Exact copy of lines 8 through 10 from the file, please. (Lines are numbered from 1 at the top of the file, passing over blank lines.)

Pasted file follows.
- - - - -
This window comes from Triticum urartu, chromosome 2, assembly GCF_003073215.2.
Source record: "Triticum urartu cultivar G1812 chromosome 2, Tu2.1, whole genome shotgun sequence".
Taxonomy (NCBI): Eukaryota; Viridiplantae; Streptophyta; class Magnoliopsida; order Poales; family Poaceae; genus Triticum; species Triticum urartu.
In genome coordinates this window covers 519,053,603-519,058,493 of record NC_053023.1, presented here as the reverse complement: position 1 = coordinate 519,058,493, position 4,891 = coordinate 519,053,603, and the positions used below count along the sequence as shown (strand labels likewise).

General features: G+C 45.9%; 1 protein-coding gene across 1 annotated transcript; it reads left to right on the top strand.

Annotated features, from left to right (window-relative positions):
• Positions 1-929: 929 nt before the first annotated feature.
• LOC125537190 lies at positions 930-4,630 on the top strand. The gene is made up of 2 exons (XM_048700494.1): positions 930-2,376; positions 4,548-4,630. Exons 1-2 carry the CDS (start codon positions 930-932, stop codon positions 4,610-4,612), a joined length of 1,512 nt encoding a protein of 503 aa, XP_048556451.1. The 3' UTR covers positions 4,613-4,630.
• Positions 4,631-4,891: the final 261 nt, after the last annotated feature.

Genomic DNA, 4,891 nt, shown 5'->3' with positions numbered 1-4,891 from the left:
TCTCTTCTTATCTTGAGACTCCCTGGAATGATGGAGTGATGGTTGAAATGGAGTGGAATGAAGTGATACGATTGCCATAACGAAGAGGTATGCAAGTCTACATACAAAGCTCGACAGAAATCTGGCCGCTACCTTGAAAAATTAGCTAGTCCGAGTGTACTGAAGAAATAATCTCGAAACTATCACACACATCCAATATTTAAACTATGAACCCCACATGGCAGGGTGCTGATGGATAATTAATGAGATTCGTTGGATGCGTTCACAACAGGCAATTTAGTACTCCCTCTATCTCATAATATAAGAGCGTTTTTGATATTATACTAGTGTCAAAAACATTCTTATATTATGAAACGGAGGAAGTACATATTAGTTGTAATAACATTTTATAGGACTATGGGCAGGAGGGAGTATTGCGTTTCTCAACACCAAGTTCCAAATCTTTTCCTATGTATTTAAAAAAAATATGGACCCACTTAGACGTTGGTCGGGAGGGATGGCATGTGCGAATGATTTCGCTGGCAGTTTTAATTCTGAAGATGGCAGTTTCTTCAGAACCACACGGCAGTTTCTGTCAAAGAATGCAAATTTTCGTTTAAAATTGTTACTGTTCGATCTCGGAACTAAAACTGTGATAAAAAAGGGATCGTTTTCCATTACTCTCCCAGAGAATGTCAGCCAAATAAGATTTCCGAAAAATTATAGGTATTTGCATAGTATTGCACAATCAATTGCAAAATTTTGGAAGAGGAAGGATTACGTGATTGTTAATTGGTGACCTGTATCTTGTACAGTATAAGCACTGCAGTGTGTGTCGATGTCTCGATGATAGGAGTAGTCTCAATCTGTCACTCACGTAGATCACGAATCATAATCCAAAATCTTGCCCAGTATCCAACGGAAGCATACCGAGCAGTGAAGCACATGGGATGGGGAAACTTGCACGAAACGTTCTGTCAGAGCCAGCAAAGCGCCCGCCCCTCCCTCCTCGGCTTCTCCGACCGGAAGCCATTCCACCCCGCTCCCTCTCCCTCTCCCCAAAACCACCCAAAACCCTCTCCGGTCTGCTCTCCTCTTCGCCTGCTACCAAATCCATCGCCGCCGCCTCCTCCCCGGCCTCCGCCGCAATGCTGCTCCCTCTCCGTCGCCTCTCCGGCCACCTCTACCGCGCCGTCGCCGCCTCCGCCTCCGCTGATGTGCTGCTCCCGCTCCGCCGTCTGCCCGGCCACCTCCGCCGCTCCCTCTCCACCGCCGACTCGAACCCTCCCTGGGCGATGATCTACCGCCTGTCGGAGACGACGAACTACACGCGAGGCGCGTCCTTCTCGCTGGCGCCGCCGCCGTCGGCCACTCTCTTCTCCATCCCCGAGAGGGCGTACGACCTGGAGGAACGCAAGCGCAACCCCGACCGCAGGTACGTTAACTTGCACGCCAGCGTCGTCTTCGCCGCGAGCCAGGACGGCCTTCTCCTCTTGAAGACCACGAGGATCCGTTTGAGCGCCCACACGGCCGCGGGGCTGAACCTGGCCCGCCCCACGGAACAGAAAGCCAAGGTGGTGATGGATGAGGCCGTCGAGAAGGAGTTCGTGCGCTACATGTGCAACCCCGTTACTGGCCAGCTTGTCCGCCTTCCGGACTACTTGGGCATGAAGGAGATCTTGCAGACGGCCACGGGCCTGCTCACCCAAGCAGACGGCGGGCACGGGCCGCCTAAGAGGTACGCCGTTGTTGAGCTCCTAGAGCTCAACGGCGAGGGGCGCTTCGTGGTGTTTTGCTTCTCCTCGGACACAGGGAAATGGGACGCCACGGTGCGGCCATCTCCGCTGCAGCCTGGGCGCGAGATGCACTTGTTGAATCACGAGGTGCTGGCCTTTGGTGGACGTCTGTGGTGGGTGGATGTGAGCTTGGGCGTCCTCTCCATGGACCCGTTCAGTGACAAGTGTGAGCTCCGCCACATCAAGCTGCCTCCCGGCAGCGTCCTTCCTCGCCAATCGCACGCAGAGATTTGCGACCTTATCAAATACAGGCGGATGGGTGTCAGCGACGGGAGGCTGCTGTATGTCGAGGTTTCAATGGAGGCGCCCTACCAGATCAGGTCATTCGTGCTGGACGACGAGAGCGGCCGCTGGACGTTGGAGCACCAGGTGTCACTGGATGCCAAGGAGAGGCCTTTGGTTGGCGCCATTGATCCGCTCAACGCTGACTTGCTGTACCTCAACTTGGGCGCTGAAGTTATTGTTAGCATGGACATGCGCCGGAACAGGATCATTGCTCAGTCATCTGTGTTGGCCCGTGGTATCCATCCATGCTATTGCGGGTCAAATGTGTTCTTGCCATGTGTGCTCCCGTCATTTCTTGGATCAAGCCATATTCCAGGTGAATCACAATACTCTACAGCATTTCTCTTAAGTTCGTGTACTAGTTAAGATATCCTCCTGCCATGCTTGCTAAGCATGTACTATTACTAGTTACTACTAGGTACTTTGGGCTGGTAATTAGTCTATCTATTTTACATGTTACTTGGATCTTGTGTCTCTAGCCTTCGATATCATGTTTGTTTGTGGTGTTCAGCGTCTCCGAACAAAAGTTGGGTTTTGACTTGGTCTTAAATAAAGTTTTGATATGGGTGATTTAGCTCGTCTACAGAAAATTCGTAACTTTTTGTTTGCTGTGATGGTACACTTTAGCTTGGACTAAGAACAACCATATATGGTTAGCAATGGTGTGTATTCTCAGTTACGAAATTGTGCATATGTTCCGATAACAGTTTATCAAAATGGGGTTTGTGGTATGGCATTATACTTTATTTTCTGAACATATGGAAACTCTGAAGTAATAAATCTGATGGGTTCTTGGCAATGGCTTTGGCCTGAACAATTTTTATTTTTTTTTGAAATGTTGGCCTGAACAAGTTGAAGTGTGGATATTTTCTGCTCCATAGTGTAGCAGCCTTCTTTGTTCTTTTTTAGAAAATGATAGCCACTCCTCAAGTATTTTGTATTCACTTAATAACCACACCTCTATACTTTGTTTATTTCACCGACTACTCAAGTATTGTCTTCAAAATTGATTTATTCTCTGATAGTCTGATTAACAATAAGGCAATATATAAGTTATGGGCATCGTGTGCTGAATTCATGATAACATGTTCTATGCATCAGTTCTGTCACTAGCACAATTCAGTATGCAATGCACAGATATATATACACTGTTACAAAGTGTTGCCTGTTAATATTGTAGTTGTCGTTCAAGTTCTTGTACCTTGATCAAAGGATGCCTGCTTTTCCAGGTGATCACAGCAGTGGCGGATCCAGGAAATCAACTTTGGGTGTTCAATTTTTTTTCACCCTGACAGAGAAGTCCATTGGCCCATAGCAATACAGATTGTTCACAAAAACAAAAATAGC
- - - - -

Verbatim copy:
• LOC125537190 lies at positions 930-4,630 on the top strand. The gene is made up of 2 exons (XM_048700494.1): positions 930-2,376; positions 4,548-4,630. Exons 1-2 carry the CDS (start codon positions 930-932, stop codon positions 4,610-4,612), a joined length of 1,512 nt encoding a protein of 503 aa, XP_048556451.1. The 3' UTR covers positions 4,613-4,630.
• Positions 4,631-4,891: the final 261 nt, after the last annotated feature.

Genomic DNA, 4,891 nt, shown 5'->3' with positions numbered 1-4,891 from the left: